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As we were nearing the end of the Summer of 1990, we were facing the two biggest changes in the band's history so far. One being our first line-up change, the other being our decision to sign directly with Metal Blade for the next album. When Mike decided to leave the band, the last thing we wanted or needed was someone to come into the group and upset the musical identity that we had been working so hard to Live '91 establish. Chad Smith was our immediate first choice. He had gone to school with Kevin and Mike and had been the drummer in my previous band, Heaven's Flame. In was, in fact, Chad who had introduced me to Kevin after our band had broken up. He had always stayed in touch and had followed the progress of Anacrusis since its inception. We knew Chad felt we had strong material and a lot of potential. He felt he could add a lot to the band, and we agreed. Chad had always been an extremely disciplined musician, whereas the rest of us were mostly self-taught and by no means virtuosos on our instruments. Chad felt that by giving us a more solid foundation, we could concentrate more on our playing, and ultimately, the songs would come across better. This would prove to be true, especially on the newer material we had been working on. Shortly after we returned home from our three-week tour opening for D.R.I., we had begun to write for what would become the next album. It was at this time that I began using a drum machine to assist with my arranging and recording. Not only could I quickly try many different ideas, but it also made it very easy to achieve a descent drum sound and thus, good sounding demos. I also knew from working with Chad in the past that he would have no problem pulling off anything that I could come up with on the drum machine. One exception to Kevin Heidbrederthis would however be the weird, very syncopated patterns that make up the chorus of "Idle Hours". This was one of the first things I wrote using the machine, and quickly learned that writing something that sounds interesting is one thing, but a human being actually being able to play it is another. So Chad re-worked it a little and after much practice, it became, I think, one of the coolest patterns in any of our songs. The great thing about having a drummer with Chad's abilities in the band was that it opened many doors, creatively. What Mike possessed in speed and energy, Chad more than made up for in discipline and technique. His seriousness about his instrument made us all look much more closely at our own playing. At times it was a little intimidating, but definitely made us a much tighter band in the long run. I always felt one of the best things about Anacrusis, was that musically, all the members were very much on the same level. Often with heavier bands, there would be a fantastic vocalist or guitarist, and the rest of the act would be built around showcasing one members talent. In Anacrusis, we always tried to write and arrange the songs in ways that would let each Kenn Nardi instrument stand out. Our strength would be in the songs as a whole. The first songs written for Manic Impressions were "Paint a By making the riffs themselves more complicated, this would make the musicianship stand out more than a boring ten minute guitar solo for example. We would often be referred to as a 'technical' or 'progressive' band, a title normally given to musicians of a much higher caliber, Rush or Yes for example. We had always tried to use the arrangements or instrumentation in different ways to try and make the material more interesting and varied. Picture", "Explained Away", "Idle Hours", and "Tools of Separation". Anyone familiar with "Screams and Whispers" will recognize the latter as being from that album. Actually this song was fully recorded during the "Manic" sessions, but didn't make the final cut. This was due to time constraints during the final mixing where we had to decide on finishing "Tools" or "Far Too Long". We felt that the overall 'feel' would suffer more without "Far Too Long", and waited to re-record "Tools" for the next album. Another thing we new early on was that I strongly wanted to include a song by my favorite band, New Model Army. I had recorded a demo of their song "I Love The World" from the "Thunder and Consolation" album released in 1988. NMA had been my favorite band for a few years and I wanted to pay homage to them with a cover of one of their songs. "I Love the World" seemed like a great choice due to its tempo and feel. Over the years many people (many not knowing it was a cover) have referred to this as our 'best song'. I, for one, would never disagree. We spent September and October working on new music and, figuring we usually did our best work under pressure, we went ahead and booked studio time for January. The remainder of the songs were written over the next couple of months. Manic Impressions was recorded in January - February 1991 in Lake Geneva, WI at Royal Recorders Studio. Royal Recorders was a definite step up for us. It had been used by many big artists, most recently Queensrhyche had mixed "Empire" there. By choosing to record at a time of the year when most big artists preferred Rio or some other more enjoyable climate, we were able to get a great deal on recording time. The studio was very state-of-the-art with digital machines and a computer-controlled, fully-automated mixing console. We were in Heaven, but not for long. One mistake we made was to assume that with all this great 'stuff' we were using, we couldn't possibly screw this one up. Unfortunately, we were very wrong.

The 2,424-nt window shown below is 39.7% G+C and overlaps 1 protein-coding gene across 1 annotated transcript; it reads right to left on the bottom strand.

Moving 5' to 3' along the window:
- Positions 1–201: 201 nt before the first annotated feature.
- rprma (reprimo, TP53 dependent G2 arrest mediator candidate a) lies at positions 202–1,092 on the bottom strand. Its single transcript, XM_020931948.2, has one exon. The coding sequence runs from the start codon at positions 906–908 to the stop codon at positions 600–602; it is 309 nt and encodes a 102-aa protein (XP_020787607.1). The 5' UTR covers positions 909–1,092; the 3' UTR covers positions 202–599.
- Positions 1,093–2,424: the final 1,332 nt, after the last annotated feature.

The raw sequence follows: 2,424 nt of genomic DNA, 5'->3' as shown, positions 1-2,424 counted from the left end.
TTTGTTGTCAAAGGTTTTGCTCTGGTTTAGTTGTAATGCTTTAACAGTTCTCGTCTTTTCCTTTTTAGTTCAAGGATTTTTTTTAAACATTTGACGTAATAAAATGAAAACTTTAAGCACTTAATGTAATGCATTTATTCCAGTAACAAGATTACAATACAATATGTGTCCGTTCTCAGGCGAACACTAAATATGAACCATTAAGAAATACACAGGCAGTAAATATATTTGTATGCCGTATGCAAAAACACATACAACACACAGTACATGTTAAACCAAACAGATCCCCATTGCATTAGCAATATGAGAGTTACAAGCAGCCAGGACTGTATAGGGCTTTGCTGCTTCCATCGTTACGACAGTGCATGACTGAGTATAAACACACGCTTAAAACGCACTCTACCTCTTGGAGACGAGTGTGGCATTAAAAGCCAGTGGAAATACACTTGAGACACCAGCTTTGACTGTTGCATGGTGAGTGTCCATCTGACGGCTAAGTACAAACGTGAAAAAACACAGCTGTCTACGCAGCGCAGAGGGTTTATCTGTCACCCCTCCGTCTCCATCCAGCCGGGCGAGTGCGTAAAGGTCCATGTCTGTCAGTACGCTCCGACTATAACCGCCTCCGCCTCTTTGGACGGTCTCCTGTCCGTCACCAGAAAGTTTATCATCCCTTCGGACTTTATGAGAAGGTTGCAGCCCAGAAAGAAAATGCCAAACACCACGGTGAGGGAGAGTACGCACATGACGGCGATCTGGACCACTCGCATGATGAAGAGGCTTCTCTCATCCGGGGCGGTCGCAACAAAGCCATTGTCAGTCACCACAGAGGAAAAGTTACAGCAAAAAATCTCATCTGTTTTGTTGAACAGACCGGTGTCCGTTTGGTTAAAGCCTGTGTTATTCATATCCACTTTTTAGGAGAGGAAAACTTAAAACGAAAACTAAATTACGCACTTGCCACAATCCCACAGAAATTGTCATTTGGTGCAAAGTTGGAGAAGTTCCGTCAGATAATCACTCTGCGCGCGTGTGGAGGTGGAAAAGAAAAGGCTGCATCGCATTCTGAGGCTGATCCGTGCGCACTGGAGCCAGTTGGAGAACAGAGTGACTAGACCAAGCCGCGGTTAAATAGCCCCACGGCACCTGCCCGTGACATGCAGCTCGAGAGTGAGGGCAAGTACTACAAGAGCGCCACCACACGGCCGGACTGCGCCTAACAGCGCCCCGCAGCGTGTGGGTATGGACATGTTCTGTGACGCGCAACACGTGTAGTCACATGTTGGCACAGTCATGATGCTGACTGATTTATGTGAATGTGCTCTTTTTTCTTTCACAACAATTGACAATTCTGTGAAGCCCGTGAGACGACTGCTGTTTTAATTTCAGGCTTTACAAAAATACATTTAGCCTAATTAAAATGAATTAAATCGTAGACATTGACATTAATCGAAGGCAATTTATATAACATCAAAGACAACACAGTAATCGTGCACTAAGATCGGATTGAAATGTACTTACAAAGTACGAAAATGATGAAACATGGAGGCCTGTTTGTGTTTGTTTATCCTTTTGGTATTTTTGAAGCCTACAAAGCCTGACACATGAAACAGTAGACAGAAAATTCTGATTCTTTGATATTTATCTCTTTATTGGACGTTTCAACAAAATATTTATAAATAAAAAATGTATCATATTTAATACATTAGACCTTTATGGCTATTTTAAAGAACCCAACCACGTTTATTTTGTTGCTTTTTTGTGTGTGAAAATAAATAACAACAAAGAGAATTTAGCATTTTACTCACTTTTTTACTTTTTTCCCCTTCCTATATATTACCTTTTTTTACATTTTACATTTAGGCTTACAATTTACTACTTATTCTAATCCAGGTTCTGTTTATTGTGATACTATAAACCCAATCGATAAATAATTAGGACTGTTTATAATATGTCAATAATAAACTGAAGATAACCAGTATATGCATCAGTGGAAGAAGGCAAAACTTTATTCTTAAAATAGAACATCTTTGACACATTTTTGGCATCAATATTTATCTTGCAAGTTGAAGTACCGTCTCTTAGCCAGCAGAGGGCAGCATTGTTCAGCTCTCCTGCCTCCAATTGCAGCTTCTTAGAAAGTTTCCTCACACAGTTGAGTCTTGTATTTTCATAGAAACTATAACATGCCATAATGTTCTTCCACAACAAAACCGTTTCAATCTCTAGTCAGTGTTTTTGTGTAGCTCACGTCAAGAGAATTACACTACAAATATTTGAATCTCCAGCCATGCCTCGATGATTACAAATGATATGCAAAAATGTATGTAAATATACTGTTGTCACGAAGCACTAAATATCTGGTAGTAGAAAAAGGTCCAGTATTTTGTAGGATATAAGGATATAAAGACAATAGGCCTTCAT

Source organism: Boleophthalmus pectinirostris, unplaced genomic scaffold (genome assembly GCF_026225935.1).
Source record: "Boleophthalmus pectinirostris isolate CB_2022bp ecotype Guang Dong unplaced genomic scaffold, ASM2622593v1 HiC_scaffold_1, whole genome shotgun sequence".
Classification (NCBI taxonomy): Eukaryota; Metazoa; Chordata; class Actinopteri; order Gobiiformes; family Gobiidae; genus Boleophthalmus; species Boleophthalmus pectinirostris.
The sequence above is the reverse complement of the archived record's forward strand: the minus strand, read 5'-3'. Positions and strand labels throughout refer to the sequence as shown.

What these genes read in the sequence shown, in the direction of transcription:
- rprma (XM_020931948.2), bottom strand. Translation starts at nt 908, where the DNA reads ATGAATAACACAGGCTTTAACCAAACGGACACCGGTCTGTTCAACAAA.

The recording went pretty well at first. Chad laid down all his parts alone, playing only to special 'click' tracks he had programmed for each song. One thing we were careful about this time was keeping Live '91the tempos consistent. Where as on the first two albums it was like, "O.K. let's hurry up and get these drums done so we can start putting down guitars"(which made most of the songs on these albums MUCH faster than originally intended), this time we wanted to avoid speeding things up too much. This had a lot to do with why many people felt the album had a very mechanical or cold feel to it. Another thing we learned later was that no matter how much planning goes into the finding the 'right' tempo, until the songs are performed live, you really don't get a feel for what the best tempo is. Almost everything on the first two albums was too fast, but after playing songs from Manic on tour, a couple of tunes like "Something Real" definitely could have used a little kick in the seat. It?s like when your writing a song your thinking of it from a certain point of view, but when you are performing it, you might be concentrating on it from a completely different angle and suddenly the 'groove' you thought you heard ain't so 'groovy' anymore. Dig? After the drum tracks were finished (about a day and a half, go Chad!), I recorded my rhythm parts, then Kevin, the John, all taking about a day each. Next came the 'clean' guitar parts, solos and vocals. One Chad Smithof our greatest fears as a band was that someone would come in from the outside and start telling us what to do or how we should sound, so when it came to the people we worked with, we had a tendency to stick with the familiar. In this case we decided to use the same engineer from the Reason album. We had become pretty close friends and had always blamed the sound of Reason on the lack of good 'stuff' we got to use while recording it. Even though his intentions were good, his lack of experience working in the digital format caused many problems. We recorded all the basic tracks over the first ten day period, the plan being we would take a week off to get away from the repetition of hearing the tapes over and over, and return a week later to finish over-dubs and mixing. It was at this time, while running off rough mixes to take home to listen to, that we started to notice some problems. There were very noticeable 'punch-ins' (where you 'punch into' record mode while playing along with the tape to fix mistakes.) Some sections of vocals sounded like they had been recorded one word at a time over a three month period. There was digital distortion. (digital tape does not compress the sounds that peak over 0db like analog tape, and distorts instead) and many things would have to be redone. Although I was acting "producer", I, and the rest of the band, had pretty much kept quiet while the basic tracks were being laid down, leaving this task to the engineer. This is when we learned the hard way how important it is to begin with good "sounds" rather than relying on effects and processing in the mixing to fix problems. So now we were faced with a big problem. We decided to return to the studio without our engineer to complete the album. In all fairness to him, I feel the problems we had were as much to due with a lack of communication on our part as with anyone's ability. One of the best things about Manic, is that even though I still did most of the writing and arranging, it was starting to become more of a group effort. Kenn & JohnJohn was beginning to contribute quite a bit lyrically, and musically, and Kevin was beginning to devote more time to his solos, and also contributed many great riffs. One of my all-time favorites is "Explained Away". This song was based around a piece of music Kevin had. Add John's lyrics, my melody, and great drumming, and what resulted was a nice combination of everyone's creativity. I feel this song (and later "Driven") best sums up what we were trying to accomplish musically. From mellow vocals to screams, from intricate syncopation to thrash, this song has a little of everything we did. Lyrically, we continued to journey further inward, digging deeply into the issues that we (and most everyone else) dealt with on a day-to-day basis. As Anacrusis continued to play a greater role in each of our lives, the lyrics began to reflect this, becoming an important outlet for much of the frustration we were dealing with at that time. So, we spent the next few days after returning to the studio sorting through the songs and fixing as many of the noticeable "glitches" as time would allow. Some were smoothed over, but many were not. At one point we had considered re-tracking all of the guitar parts, as I hated the sound of them (and still do) but we decided to use the time and money remaining to complete vocals and solos and to try and salvage a decent mix of what we had. In usual Anacrusis fashion, we ended up running out of time and finished with about three songs mixed. This led to us scrounging up enough money to buy another 12 hour block of studio time, and Chad and myself making the 10 hour drive back up to Wisconsin, mixing all night (literally falling asleep at the board a couple of times) and then turning right around and driving back to St. Louis all in one shot. This was not the best way to end a recording session, but at least we had completed the album. Well, almost. Actually we had also recorded "Tools of Separation" to be included on Manic, but when our mixing time was running out it came down to "Tools" or "Far Too Long". I felt that "Far Too Long" would add more depth to the album as a whole, so "Tools" was never mixed. We did, however, record this song again in 1993, this time for our last album. All in all, I feel this album was our most technical and experimental. I personally think the final mix is much too bright, but it is also very clean sounding, overall. This was an exciting time for us, as we began to mature, both personally and musically. This would definitely continue on our next and final album, "Screams And Whispers".